Monday, February 1, 2010


Crisis communications is a big part of our stock in trade around here, so we’ve been following the Toyota situation very closely. This is one of the biggest corporate crises we’ve seen in a long time, and the circumstances make it one of the worst possible jams in which any organization could find itself. Here’s why: Toyota realized it had a major, massive problem on its hands – one which affects a broad swath of its product line, and one which potentially puts its customers in harm’s way. But worst of all, they know they’ve got a huge problem, yet they have no idea how to fix it. In any crisis situation, your communications needs to encompass three key points: what happened, how it happened, and what you’re doing to remedy the situation and prevent it from happening again. Toyota has the first two, but they desperately need the third. They’ve done the right thing by issuing the recall (albeit one ordered by the U.S. government) and proactively warning their customers through the media. Ditto for stopping sales – and production – of the affected vehicles. And from a communications standpoint, I think they’ve been especially smart in not blaming the (Canadian) supplier who makes the gas pedal assemblies which are at the heart of the problem, instead accepting the ultimate responsibility for everything that comprises a Toyota product. If we look to the Tylenol crisis of the 1980s as the gold standard for crisis comms, so far Toyota is following that lead: they’ve warned the public of the potential danger, and they’ve pulled the product from the shelves, so to speak. Now what they need more than anything is the solution – the equivalent of the safety seal packaging which enabled Tylenol not only to put the immediate problem to rest, but to set the new standard in safety in their category. You can bet they’re working day and night to find it.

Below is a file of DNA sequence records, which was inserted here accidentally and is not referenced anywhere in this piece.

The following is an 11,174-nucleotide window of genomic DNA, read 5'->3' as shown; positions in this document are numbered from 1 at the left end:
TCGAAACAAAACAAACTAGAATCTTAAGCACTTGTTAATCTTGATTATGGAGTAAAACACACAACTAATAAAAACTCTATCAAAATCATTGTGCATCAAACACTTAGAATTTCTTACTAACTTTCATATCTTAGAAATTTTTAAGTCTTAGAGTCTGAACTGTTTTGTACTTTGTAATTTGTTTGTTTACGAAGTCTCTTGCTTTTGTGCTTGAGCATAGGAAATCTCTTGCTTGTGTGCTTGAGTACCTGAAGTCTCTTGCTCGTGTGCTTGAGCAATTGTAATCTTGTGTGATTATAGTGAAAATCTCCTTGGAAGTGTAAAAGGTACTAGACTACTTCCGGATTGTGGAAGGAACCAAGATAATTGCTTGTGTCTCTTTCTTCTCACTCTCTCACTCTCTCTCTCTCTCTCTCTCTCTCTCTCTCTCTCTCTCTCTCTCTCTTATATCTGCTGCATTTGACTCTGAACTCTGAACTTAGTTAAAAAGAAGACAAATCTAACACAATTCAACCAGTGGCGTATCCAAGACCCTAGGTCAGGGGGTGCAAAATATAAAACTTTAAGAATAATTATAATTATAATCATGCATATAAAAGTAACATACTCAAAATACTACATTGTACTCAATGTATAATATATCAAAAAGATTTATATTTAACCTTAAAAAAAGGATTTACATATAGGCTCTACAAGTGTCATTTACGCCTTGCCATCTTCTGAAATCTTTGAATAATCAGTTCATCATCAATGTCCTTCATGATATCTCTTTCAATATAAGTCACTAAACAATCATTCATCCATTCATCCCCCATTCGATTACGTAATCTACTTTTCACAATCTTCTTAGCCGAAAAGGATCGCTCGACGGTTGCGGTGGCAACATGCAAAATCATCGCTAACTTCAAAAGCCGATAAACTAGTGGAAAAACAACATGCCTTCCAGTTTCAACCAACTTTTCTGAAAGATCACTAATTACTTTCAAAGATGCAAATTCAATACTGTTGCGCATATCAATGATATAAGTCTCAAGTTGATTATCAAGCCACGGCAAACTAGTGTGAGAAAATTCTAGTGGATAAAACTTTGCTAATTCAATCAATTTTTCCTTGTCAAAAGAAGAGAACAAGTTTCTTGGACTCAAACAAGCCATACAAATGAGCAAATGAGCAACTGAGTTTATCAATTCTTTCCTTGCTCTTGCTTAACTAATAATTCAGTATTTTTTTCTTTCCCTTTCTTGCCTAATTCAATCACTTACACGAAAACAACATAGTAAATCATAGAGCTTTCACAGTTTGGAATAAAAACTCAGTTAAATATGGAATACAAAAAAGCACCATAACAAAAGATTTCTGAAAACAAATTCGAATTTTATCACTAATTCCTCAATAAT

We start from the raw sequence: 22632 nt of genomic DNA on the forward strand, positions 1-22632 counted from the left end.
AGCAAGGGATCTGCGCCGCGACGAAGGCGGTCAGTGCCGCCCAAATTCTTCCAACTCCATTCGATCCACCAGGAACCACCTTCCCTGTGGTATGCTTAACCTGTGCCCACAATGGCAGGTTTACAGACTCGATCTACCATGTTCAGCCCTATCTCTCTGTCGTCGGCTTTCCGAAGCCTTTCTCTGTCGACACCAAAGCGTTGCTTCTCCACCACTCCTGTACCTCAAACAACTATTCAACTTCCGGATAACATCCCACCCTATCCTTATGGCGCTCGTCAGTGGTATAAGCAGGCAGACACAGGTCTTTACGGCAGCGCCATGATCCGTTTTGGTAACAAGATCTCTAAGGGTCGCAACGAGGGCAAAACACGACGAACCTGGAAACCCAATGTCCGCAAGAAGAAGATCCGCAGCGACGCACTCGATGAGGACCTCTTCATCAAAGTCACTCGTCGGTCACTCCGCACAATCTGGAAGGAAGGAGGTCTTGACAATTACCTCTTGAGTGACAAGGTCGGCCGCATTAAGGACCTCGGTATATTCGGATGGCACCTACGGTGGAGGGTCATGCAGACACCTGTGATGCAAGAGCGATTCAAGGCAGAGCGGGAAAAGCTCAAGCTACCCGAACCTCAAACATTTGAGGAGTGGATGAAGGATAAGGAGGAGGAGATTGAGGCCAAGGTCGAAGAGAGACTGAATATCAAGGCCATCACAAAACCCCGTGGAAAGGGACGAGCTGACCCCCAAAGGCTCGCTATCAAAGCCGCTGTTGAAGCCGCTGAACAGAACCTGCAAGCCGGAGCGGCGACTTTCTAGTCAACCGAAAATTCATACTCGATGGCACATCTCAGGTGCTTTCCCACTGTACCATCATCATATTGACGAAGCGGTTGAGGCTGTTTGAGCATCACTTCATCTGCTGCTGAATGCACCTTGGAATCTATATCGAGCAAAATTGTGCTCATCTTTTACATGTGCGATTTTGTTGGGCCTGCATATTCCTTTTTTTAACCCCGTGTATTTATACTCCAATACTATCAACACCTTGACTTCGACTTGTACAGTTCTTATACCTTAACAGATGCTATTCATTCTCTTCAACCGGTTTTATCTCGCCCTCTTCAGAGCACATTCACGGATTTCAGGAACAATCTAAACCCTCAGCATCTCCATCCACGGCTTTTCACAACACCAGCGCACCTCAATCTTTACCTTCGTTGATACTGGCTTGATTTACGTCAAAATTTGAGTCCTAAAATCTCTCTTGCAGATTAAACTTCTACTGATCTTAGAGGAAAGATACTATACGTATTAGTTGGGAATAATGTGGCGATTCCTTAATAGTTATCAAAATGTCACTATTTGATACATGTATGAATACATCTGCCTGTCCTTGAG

No comments: